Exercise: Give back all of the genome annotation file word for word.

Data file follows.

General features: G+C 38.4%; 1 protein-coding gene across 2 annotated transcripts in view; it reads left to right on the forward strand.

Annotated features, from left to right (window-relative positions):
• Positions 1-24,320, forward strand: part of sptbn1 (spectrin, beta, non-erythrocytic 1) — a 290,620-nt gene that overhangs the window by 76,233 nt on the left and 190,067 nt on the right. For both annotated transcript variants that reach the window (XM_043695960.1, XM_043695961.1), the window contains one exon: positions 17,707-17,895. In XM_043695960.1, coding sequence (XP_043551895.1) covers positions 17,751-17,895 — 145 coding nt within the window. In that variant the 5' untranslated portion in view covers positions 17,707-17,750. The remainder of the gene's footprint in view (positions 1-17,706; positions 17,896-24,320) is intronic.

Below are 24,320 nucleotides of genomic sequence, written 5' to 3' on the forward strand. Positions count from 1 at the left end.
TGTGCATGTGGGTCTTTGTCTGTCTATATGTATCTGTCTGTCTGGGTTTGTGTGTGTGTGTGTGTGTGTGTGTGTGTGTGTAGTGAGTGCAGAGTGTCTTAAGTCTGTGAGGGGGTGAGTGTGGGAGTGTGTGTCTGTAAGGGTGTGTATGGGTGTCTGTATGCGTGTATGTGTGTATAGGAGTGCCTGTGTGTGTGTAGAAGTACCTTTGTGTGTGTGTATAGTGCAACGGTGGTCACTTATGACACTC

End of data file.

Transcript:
General features: G+C 38.4%; 1 protein-coding gene across 2 annotated transcripts in view; it reads left to right on the forward strand.

Annotated features, from left to right (window-relative positions):
• Positions 1-24,320, forward strand: part of sptbn1 (spectrin, beta, non-erythrocytic 1) — a 290,620-nt gene that overhangs the window by 76,233 nt on the left and 190,067 nt on the right. For both annotated transcript variants that reach the window (XM_043695960.1, XM_043695961.1), the window contains one exon: positions 17,707-17,895. In XM_043695960.1, coding sequence (XP_043551895.1) covers positions 17,751-17,895 — 145 coding nt within the window. In that variant the 5' untranslated portion in view covers positions 17,707-17,750. The remainder of the gene's footprint in view (positions 1-17,706; positions 17,896-24,320) is intronic.

Below are 24,320 nucleotides of genomic sequence, written 5' to 3' on the forward strand. Positions count from 1 at the left end.
TGTGCATGTGGGTCTTTGTCTGTCTATATGTATCTGTCTGTCTGGGTTTGTGTGTGTGTGTGTGTGTGTGTGTGTGTGTGTAGTGAGTGCAGAGTGTCTTAAGTCTGTGAGGGGGTGAGTGTGGGAGTGTGTGTCTGTAAGGGTGTGTATGGGTGTCTGTATGCGTGTATGTGTGTATAGGAGTGCCTGTGTGTGTGTAGAAGTACCTTTGTGTGTGTGTATAGTGCAACGGTGGTCACTTATGACACTC